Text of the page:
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The bad with the good

29 October 2014

The beginning of the last week in Cuba of phase one of my grand plan.

Last week I lost a lot of daytime sightseeing due to a solid week of rain. There was some sort of tropical system parked over Mexico that was causing the rain, according to my limited ability to read last week’s newspapers.

It must’ve been a lot of rain since the paper was full of breathless accounts of high (metric) levels of rain: Vinales received 57 millipedes of rain per hecatomb of land, that sort of thing.


But on the plus side, I did get out later at night to see a bit of Havana’s nightlife. On the other hand, this did expose me to some ugly shit. On Monday night before the rains I went down to the Casa de la Musica in Centro to catch the 5 p.m. matinee, only it turned out there was no matinee on Mondays.

Rather than just hop back in a cab and head home, I walked around for a bit. It wasn’t long before a guy asked where I was from and then told me he had a family member living in the U.S.

EVERY Cuban I’ve talked to says they do. Some clearly do, like the woman whose voice trembled and whose eyes got wet when she told me about one of her twin sons living in Miami for 10 years without a word from him, but others might just be casting for common ground to close the hustle. I like when some ask if I’m from New York or California, then go blank when I say Montana. Nobody ever has family in Montana.

He asks what’s up and I explain my situation and he says he’s a “professor of percussion,” (the other popular profession is “professor of salsa”) and his band is playing soon and would I like to come see?

Wanting to see live music, I go.

We climb a flight of dog-piss-smelling stairs (top travel tip: never go up a flight of stairs that only promise a room full of dogs, pissing) to an empty club.

It’s clear there will be a show here at some point, but it’s at least six hours away. I sigh. We sit.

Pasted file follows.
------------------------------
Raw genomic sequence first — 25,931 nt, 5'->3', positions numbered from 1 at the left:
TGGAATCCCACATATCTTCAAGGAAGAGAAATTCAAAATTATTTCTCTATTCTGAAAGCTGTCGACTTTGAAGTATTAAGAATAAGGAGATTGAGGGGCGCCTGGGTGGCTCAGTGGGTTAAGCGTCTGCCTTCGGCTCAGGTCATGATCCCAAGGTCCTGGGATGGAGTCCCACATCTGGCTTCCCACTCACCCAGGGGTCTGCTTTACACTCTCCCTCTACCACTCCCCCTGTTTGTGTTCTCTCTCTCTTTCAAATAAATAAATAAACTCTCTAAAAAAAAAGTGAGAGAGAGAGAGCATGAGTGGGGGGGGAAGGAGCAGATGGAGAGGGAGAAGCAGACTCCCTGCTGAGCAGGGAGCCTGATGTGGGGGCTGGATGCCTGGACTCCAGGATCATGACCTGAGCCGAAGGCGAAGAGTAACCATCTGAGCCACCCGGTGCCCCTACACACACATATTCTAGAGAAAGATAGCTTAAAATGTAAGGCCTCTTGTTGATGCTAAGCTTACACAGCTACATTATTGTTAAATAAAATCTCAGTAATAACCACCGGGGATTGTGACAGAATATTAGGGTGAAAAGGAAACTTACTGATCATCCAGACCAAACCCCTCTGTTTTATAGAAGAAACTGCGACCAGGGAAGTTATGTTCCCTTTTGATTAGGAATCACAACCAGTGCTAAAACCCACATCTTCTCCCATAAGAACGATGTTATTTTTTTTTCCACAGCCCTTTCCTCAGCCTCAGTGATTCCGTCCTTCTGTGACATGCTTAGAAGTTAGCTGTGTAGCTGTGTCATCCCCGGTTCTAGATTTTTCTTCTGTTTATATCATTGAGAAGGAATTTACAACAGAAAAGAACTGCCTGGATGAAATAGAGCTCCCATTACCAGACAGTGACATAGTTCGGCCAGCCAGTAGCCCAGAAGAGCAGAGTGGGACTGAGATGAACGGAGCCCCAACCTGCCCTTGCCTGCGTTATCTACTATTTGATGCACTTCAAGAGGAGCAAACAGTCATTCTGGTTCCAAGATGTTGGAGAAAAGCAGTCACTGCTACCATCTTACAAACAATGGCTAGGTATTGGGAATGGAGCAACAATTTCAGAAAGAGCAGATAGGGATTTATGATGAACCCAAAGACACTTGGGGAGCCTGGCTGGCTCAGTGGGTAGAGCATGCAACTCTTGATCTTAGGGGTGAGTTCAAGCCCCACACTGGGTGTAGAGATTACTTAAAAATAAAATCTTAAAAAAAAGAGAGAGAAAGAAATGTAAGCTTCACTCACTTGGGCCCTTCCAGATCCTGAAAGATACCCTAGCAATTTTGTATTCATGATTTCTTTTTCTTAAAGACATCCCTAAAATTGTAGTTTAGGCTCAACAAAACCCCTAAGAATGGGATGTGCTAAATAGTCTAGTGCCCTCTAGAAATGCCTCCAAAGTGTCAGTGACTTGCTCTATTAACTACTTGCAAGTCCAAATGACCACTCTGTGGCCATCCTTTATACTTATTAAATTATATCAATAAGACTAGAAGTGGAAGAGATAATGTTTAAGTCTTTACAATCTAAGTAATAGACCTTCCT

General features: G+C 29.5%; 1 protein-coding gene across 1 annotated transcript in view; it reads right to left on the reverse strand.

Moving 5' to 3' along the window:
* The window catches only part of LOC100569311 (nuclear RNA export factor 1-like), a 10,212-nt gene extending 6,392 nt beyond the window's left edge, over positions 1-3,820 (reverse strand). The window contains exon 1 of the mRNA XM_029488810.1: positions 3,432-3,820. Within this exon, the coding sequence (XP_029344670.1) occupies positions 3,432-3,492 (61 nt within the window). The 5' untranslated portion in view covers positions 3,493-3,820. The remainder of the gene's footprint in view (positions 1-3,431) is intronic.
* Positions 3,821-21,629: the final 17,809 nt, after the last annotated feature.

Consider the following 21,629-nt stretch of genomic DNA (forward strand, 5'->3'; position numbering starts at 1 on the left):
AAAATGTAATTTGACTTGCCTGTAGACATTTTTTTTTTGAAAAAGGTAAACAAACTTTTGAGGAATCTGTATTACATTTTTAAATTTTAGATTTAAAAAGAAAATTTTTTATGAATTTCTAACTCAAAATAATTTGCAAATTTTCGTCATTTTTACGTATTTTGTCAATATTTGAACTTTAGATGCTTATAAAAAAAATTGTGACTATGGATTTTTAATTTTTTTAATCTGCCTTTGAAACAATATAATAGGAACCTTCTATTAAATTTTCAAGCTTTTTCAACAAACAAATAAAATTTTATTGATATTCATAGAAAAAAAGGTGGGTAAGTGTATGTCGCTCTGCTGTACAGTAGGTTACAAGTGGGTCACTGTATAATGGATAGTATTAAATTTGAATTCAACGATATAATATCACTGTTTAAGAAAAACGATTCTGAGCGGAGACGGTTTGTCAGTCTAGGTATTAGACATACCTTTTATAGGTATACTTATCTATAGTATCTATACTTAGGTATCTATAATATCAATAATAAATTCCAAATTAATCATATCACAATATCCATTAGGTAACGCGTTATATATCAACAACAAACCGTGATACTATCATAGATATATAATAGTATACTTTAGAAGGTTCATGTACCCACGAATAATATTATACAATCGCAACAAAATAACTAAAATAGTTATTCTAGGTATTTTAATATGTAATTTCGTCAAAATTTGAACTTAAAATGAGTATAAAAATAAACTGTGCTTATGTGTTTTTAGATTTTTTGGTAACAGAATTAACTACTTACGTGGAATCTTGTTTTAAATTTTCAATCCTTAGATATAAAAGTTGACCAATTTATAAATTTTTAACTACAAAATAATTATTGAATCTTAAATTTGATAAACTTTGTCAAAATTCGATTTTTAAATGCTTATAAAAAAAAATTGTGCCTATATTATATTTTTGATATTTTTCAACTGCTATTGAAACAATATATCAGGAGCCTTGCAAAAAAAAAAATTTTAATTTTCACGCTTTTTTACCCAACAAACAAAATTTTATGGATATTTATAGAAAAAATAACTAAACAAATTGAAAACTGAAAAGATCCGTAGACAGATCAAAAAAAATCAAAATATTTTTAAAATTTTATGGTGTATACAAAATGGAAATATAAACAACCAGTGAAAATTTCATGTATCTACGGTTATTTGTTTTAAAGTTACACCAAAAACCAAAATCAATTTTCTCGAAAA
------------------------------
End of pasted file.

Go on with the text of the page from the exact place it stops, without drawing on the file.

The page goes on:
Almost immediately two women approach. At the same time, the bartender sidles up to explain that in Cuba it’s traditional for friends to buy drinks at a table.

I’m sick of this shit after all this time so I say I’m not buying anything for me or anyone else.

One of the women fucks right off when she hears that, but the other sits, her leg touching mine.

Professor Hi-Hat says she’s very beautiful, that she was a ballerina in the national ballet, and if I want to before the show, I can take her back to my place for an hour or two.

I politely decline.

He says not to worry, that it’s normal in Cuba.

She says I’m very handsome and grabs my hand and puts it on her chest.

I remove my hand and say I have a girlfriend.

“Here in Cuba?” she asks.

“There’s a house around the corner you can use, if you don’t want to spend money on the taxi,” the good professor says.

“It’s OK,” she says, and puts her hand in my lap and grabs my gentleman sausage.

I’m out of my chair quickly, saying it’s time for me to go, yes you’re very beautiful but it’s not for me this whole “paying for sex” thing, you’re kind to offer, etc., as I head toward the piss stairs.

“Why not?” she says to me. “Why not?” she says to the professor.

“Maybe he’s a faggot,” he says as I hit the door and then the street.

A woman stops and tells me a sob story about the stores in Havana only taking the hard currency and how she gets paid in the Cuban peso and how she needs money for her baby.

I’m in a foul mood at this point and I just spit “Use your ration card, then,” and keep walking, and before long I felt bad about the whole thing and the whole day.

It set a tone for the week that didn’t really lift until the clouds did.

This week, with clear skies and lower temperatures, has been good so far.

There’s a great game on TV right now and the baseball gods have seen fit to give us their greatest gift tonight, a seventh World Series game, and God willing I’ll be able to watch it live tonight. Chau.

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